Searching for medical RumpolesBMJ 2010; 340 doi: https://doi.org/10.1136/bmj.c42 (Published 06 January 2010) Cite this as: BMJ 2010;340:c42
- Daniel K Sokol, honorary senior lecturer in medical ethics, Imperial College London
This time last year around 100 teachers of medical ethics assembled to thrash out a new consensus statement on the ethicolegal training of future doctors. The existing statement, published in 1998, was showing signs of age.1 Consultation was thorough, involving the General Medical Council, the British Medical Association, and many other stakeholders. This month the Journal of Medical Ethics published the new statement.2 It is ambitious and admirable. (As a signatory I am, admittedly, biased.) Students, at the end of the revised course, should be familiar with a number of key topics, from professionalism to medical research; be able to “consider, apply and reflect critically on the ethical and legal bases for clinical decisions”; and “identify values of different stakeholders,” including their own. In an accompanying editorial Søren Holm and John Harris note that any medical student who has achieved all the learning outcomes will have “a solid basis in ethics and law.”3
Solid indeed, for I doubt that many professional ethicists would be able to tick all the boxes. Only now, after studying law formally, do I realise how little I understood. Only after spending time in a hospital did I realise that much of what is essential in clinical ethics could not be learnt in books. Still, it is better to aim high than to aim modestly, even at risk of falling short, and the revised curriculum is an upgrade of its prior incarnation.
Arriving at a consensus statement is a hard grind, but tougher still is getting it implemented in the medical school curriculum. Implementation will require work and perhaps, in some cases, a radical overhaul of current arrangements. The authors of the statement emphasise the need in a medical school’s staff for at least “one full-time senior academic in ethics and law with relevant professional and academic expertise.” Several medical schools do not currently satisfy this condition.4 A related problem is finding good teachers. The most fascinating of subjects will seem arid in the wrong hands. A splendid curriculum is wasted if it is improperly delivered—whether too theoretically, too practically, or too boringly.
I now come to that most uncomfortable question. Does teaching medical ethics and law make a jot of difference? If so, is it a positive one? A key challenge in assessing the value of teaching ethics and law lies in the difficulty of knowing how to measure its impact on clinical practice. It would be unethical to teach the subject to one batch of students but not to another and then compare the two groups several years later, perhaps in terms of complaints filed against them. This would also be of dubious value, for the most saintly of doctors can be subject to complaints. The bioethicist Judith André was surely right when she said that teaching ethics to medical students was an act of hope.5 Teachers simply do not know whether their efforts will make a positive difference to students. Without conclusive evidence the only way to maintain our enthusiasm, as teachers, is to hope that it does. In any event, even if we were tempted to stop teaching the subject, we can be pretty sure that patients and members of the public would these days insist on it.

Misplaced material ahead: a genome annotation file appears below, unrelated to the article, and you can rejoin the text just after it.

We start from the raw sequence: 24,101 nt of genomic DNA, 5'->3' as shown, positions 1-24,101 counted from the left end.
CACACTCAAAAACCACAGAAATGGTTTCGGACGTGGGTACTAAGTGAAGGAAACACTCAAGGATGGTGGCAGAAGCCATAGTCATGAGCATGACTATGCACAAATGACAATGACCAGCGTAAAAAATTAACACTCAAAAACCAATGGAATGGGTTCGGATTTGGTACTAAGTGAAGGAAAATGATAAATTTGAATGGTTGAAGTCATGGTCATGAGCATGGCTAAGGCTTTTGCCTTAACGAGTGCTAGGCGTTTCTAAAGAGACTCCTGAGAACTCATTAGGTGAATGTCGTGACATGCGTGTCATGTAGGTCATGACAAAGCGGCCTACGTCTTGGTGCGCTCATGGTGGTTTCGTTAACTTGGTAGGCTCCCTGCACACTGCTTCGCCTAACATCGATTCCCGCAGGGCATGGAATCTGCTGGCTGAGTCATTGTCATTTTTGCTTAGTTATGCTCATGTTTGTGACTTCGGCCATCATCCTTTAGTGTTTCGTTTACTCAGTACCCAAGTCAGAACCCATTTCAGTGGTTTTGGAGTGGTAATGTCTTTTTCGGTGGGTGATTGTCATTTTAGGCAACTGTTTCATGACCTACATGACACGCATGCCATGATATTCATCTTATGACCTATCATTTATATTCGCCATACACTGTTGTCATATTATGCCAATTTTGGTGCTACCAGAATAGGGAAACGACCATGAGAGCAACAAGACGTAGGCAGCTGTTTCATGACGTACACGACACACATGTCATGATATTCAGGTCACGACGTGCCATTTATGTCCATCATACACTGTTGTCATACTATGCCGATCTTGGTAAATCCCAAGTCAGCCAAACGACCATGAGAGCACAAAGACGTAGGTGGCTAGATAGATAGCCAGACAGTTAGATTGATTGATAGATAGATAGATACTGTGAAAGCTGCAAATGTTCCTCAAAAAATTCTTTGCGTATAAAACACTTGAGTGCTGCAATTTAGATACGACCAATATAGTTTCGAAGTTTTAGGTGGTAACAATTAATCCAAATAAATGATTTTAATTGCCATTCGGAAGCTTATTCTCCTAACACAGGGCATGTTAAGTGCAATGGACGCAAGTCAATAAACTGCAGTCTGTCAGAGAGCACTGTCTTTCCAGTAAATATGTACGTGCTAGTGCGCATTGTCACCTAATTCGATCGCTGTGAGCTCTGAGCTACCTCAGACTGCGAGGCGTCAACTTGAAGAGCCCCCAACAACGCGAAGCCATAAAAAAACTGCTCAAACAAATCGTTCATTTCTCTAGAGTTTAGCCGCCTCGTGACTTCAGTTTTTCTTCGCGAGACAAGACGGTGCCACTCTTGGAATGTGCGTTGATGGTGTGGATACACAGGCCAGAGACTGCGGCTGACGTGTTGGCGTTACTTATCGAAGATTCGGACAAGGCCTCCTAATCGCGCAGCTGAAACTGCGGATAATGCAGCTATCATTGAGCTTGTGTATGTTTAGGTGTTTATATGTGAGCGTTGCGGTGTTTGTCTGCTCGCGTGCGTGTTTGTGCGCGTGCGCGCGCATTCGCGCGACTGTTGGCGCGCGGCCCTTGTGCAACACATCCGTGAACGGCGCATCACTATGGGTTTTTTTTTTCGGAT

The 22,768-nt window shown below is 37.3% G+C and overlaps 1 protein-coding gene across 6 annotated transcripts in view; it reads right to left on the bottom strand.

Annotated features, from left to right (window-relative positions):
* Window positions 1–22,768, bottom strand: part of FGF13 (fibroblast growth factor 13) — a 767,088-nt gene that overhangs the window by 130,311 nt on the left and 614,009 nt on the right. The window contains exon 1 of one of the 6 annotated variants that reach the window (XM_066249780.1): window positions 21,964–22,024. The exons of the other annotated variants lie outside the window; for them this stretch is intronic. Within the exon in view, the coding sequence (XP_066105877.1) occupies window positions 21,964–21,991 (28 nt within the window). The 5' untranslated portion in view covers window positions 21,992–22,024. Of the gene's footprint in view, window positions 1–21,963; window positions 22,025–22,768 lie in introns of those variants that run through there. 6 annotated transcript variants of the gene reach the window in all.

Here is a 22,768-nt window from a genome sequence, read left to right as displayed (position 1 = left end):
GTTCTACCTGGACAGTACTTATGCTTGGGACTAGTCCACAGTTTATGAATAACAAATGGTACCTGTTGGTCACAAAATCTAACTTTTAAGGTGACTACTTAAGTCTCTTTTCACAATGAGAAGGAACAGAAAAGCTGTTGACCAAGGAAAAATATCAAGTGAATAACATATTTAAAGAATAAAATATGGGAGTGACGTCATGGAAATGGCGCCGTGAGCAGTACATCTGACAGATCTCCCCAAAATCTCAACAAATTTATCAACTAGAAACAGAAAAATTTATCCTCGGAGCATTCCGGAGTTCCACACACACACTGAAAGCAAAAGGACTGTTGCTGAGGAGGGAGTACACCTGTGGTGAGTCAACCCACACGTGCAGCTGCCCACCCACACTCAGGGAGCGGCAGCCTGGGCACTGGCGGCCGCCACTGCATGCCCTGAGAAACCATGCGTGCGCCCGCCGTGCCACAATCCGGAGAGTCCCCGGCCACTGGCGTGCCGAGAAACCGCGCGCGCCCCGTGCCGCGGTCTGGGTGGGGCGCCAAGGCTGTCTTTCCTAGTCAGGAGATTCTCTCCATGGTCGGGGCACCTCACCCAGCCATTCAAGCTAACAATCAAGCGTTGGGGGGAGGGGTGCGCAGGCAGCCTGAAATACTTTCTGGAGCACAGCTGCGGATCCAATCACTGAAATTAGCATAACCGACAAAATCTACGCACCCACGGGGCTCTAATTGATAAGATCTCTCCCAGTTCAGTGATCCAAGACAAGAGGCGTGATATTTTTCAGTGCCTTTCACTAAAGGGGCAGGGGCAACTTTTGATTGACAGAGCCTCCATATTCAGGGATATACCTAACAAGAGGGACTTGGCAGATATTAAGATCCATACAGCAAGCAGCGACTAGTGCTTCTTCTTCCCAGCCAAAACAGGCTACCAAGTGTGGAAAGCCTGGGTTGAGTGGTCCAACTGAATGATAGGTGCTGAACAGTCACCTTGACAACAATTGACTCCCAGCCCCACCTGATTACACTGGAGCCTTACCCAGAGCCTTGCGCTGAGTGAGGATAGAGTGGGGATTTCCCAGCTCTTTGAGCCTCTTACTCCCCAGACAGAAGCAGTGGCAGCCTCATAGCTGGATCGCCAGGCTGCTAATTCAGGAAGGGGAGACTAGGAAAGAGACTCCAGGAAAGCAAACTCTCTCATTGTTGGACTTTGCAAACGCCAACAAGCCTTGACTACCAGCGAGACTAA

Are doctors today more ethical than those of 50 years ago, who had no formal training in ethics? How can this question be answered? What test would we apply? Doctors nowadays seem more frightened of medical malpractice claims. Any benefits from this heightened sense of accountability may be offset by a change of attitude at odds with the Hippocratic concern for the patient. To some doctors the patient as person in need is morphing into the patient as perilous object.
Ask medical school candidates what they have been reading and the answer will usually be some scientific magazine. Where is the medical equivalent of Rumpole of the Bailey, that famous creation of the late John Mortimer? Rumpole is a wise, unassuming barrister who strives to uphold the tenets of justice. If a fiction writer were to compose a medical version, he or she might show Dr Rumpole motivated not by career progression, money, or esteem but by the welfare of his patients and their relatives. With understated wit, he would illuminate the flaws in the medical establishment, challenge the status quo, and seek without effusive sentimentalism the golden thread running through the heart of medicine: an unwavering commitment to sick people. And for that he would be chided as a trouble maker by the great and the good of the profession.
Would Dr Rumpole have studied the revised core curriculum in medical ethics and law? Probably not, yet his critics would be fewer and less self assured had they studied it. It would be foolish to expect miracles from the teaching of ethics and law: there will always be indecency and poor judgment, whatever the teaching. But to dismiss the activity as pointless because its impact cannot be shown conclusively is to discard a large swathe of worthwhile human activity. Throughout the revised curriculum, amid the dozens of specific learning objectives, shines the golden thread that binds all healthcare professionals. For that reason alone the new consensus statement deserves to be widely implemented.
Cite this as: BMJ 2010;340:c42
Many thanks to Ronald P Sokol and Raanan Gillon for helpful comments on earlier drafts.
Competing interest: DKS is a signatory of the revised consensus statement in medical ethics and law.